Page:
My inspiration this week came from an old craft book I was about to throw away, and yet one final flick through it revealed a material I would never have thought to look for. Inside was a clothing pattern, normally printed on a lightweight paper, and used for cutting out the fabric pieces needed for garment making. These are usually quite big, A2 or larger, and are covered in fascinating crisscross lines, dotted lines, number and letters. They are in themselves beautiful as abstract artworks, and I suggest looking out for them in second hand shops.
I started thinking about how these reminded me of bird’s eye view’s of cities, or the orbits of planets, stars, or asteroids. So I have created two ideas below which will help you and the kids recycle some of your own old clothing patterns.
Start with a piece of pattern paper and pens or pencils, whatever you prefer. Definitely get googling with the kids, have a look at city planning, or urban planning, and you will see how the various shapes and textures of the city come together to form a whole. Parks, stadiums, rivers or lakes, densely packed buildings, and sprawling suburbs are just some of the things to map in.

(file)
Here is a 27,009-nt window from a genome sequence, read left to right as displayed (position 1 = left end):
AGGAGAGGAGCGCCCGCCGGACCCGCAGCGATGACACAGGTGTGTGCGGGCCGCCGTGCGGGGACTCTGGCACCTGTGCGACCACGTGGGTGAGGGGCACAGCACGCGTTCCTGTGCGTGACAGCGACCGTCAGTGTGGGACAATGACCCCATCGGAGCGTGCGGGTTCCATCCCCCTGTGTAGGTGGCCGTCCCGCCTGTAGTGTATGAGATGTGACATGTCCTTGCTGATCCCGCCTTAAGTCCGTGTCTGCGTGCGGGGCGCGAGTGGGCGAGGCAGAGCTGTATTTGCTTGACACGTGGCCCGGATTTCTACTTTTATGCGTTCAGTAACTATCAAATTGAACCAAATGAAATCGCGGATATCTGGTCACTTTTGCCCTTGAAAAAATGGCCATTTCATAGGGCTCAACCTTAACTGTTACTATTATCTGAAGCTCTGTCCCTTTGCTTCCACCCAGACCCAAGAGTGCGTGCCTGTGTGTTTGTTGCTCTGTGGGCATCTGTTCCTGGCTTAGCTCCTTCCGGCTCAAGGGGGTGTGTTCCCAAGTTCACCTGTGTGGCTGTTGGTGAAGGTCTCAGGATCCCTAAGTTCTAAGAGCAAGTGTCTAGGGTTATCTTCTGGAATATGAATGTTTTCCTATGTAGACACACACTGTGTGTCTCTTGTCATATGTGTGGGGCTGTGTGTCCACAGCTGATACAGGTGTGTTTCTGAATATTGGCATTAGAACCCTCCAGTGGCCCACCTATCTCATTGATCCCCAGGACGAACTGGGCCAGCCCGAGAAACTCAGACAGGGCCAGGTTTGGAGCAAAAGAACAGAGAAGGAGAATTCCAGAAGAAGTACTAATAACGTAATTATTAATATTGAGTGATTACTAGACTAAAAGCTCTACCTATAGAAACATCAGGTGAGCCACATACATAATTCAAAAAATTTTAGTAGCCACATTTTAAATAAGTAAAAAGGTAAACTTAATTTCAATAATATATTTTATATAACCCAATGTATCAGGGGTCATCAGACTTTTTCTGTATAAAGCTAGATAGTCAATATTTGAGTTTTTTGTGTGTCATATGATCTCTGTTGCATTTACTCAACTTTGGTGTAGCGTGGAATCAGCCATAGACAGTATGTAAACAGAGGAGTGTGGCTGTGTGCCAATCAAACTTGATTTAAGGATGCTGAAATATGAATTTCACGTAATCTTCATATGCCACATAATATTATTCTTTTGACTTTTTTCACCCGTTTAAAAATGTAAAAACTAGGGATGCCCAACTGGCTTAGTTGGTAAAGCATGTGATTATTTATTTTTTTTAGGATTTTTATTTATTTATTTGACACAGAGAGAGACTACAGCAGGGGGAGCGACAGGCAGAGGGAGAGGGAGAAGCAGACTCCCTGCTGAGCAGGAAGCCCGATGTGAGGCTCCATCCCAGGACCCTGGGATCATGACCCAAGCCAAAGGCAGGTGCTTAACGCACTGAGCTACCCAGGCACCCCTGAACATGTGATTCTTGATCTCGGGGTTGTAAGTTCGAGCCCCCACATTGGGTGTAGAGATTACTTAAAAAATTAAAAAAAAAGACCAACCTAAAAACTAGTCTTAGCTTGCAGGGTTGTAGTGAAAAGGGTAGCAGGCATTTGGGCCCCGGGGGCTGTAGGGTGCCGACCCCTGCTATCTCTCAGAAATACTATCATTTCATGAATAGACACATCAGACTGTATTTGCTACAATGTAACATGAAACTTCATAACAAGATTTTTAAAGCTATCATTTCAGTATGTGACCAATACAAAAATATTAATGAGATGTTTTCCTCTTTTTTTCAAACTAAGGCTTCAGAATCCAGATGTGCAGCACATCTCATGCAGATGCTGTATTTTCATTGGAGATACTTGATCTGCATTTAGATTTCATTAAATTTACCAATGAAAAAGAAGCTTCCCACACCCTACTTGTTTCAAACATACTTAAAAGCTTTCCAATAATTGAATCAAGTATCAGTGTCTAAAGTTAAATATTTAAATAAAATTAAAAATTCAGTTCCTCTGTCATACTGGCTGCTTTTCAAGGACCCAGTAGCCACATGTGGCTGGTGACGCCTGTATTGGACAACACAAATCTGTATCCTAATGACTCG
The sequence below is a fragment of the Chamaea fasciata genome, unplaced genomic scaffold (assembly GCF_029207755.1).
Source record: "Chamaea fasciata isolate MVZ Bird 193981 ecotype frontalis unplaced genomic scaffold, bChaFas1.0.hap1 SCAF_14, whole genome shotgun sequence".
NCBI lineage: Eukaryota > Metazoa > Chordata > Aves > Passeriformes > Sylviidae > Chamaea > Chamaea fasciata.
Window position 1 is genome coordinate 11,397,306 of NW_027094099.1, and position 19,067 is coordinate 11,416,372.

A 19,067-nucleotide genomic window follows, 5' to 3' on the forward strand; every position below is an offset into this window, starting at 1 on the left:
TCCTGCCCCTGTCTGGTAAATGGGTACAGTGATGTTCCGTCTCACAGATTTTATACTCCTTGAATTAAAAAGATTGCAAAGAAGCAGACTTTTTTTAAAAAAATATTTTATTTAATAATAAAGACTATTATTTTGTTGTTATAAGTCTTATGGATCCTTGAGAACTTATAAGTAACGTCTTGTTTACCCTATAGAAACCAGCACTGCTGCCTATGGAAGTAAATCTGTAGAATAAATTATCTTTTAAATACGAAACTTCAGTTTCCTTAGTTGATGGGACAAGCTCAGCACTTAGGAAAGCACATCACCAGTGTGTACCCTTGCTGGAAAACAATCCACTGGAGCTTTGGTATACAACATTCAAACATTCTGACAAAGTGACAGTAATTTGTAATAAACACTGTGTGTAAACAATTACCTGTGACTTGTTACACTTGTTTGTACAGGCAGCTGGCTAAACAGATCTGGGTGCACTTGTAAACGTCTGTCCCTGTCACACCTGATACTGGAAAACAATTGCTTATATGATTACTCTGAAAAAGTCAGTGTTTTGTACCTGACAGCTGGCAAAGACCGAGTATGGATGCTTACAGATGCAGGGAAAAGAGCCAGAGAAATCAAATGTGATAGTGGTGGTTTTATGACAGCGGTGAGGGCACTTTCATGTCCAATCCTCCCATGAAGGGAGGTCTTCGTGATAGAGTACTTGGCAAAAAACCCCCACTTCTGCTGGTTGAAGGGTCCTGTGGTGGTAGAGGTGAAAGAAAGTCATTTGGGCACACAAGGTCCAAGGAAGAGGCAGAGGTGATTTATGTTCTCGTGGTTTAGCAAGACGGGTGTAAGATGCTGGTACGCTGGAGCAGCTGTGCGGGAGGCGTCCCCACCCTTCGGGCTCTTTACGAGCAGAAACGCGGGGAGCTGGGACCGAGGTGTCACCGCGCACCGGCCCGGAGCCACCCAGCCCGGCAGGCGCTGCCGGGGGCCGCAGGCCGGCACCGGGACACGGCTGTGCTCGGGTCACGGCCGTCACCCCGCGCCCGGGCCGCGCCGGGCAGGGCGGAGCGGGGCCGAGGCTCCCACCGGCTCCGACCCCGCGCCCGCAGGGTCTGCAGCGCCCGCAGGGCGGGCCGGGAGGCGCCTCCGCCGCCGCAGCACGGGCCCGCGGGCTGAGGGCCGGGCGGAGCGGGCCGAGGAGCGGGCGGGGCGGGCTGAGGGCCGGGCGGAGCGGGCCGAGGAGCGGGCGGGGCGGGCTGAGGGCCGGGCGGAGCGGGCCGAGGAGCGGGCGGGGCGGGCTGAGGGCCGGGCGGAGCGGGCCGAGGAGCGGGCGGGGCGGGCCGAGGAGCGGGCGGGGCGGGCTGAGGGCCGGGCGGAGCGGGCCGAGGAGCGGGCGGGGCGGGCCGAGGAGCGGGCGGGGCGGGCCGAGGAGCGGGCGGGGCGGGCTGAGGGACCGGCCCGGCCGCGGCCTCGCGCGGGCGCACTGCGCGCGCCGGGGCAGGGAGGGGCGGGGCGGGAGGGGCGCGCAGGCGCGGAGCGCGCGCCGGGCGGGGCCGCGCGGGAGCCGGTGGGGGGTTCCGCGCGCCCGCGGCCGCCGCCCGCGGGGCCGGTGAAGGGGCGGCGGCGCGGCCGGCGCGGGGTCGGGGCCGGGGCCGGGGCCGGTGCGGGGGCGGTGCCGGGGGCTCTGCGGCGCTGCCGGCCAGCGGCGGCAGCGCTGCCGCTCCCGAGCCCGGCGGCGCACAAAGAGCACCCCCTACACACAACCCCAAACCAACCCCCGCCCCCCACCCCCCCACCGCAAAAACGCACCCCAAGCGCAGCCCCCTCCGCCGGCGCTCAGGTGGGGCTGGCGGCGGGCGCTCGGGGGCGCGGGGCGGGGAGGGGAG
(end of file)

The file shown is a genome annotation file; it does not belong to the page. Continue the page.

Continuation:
Encourage your children to take cues from the pattern’s lines, they can be the roads, so start with the biggest details first, the stadium, large parks or gardens, and pop those in the big gaps. Then dig out your browns, greys, and blacks to map in buildings, train stations, or industrial areas.
Finish up with some backyards, and more green spaces. This activity can be a great one to start a dialogue around future cities, and sustainability.
For this one you will once again need some colouring pens or pencils, and I recommend some extra scrap white paper, glue and pencil. I began my placing in some big suns or stars with yellows, oranges and reds, and also some bright white stars with a light blue. Try place these on the lines so that it looks like we are mapping the movements of these space objects. I also put in a meteorite with a nice red tail.
The scrap paper can be for a few larger elements, I made Earth and a satellite. Colour in lightly the background (avoiding your drawings) with a black or dark blue pencil.
Make sure your kids aren’t getting too bogged down in this, a light shade is all you need as you don’t want your orbit lines to disappear.
Now cut out and glue down your extra objects over the top of the picture, these will stand out the most.
Now that is 2 x fantastic looking art works! I so LOVE this idea – using such basic limited resources, with children really going to town (literally) with their ideas.
If you can only get your hands on one or two patterns – photocopy sections of it, so children can then select which piece they would like to work with, and then keep your extras for other fun collage projects.
Let us know what you think of this idea in the comments below – or perhaps you have another idea for working with old patterns?
Until next time!